While politically distancing himself from the Federal Intervention commanded by the military, the governor began his term by investing heavily in the war narrative in public security. In his inauguration speech, he said that a “war on drugs” would be declared and that drug dealers would be treated as “terrorists”.78 He then rolled out militarized police interventions characterized by high levels of police brutality.79 The governor even created, by decree, the rank of general for the Military Police and Fire Department,80 but a month later he had to back out of this due to legal impediments.81

The situation of exacerbated urban violence in Rio de Janeiro is also a concern of the highest court of the judicial power. Arguing that the security policy of the state of Rio de Janeiro was marked by “excessive and increasing lethality of police action”, at the end of 2019, a political party filed a lawsuit in the Supreme Court for breach of fundamental precept. Known as ADPF 635 but nicknamed “ADPF of the Favelas”, it was intended to recognize and remedy serious violations of fundamental constitutional rights. Civil society quickly joined the suit. In a nutshell, the Supreme Court ordered that the state of Rio de Janeiro should produce a plan to reduce police lethality and investigate and mitigate human rights violations committed by security forces including the Military Police and Civil Police. This plan was to include objective measures, specific timelines, and the necessary resources for its implementation.82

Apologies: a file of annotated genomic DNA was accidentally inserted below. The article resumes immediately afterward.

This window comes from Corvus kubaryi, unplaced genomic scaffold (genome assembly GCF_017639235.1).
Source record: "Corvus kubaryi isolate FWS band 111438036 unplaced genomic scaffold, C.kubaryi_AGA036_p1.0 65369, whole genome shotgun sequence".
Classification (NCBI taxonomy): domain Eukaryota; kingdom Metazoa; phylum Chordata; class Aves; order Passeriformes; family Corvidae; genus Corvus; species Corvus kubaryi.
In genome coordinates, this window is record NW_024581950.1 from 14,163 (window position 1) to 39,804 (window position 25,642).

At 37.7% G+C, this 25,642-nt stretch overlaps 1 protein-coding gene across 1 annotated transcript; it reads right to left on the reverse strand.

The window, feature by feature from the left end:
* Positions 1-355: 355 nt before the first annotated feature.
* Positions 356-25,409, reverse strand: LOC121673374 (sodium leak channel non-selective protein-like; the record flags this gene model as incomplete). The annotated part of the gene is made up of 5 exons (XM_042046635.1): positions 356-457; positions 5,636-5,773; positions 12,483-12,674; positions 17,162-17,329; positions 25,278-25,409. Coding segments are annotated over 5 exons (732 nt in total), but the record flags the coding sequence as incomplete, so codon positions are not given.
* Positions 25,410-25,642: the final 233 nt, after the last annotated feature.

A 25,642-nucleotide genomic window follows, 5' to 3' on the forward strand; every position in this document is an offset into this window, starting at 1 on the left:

ADPF 635 also addresses the following issues: prohibition of using helicopters as a platform for shooting “targets” on the ground; protection of schools; guarantees of civilian oversight over security policies; access to justice and full participation of civil society in investigations into cases of extrajudicial killings; and systemic prosecution in cases of crimes committed by security agents.83

In June 2020, the Supreme Court ordered the temporary suspension of police raids in the favelas during the COVID-19 pandemic, except in exceptional cases that must be duly justified and accompanied by robust due diligence measures to prevent further danger to the population, the provision of health services, and humanitarian action, and subject to communication to the Public Prosecutor's Office.84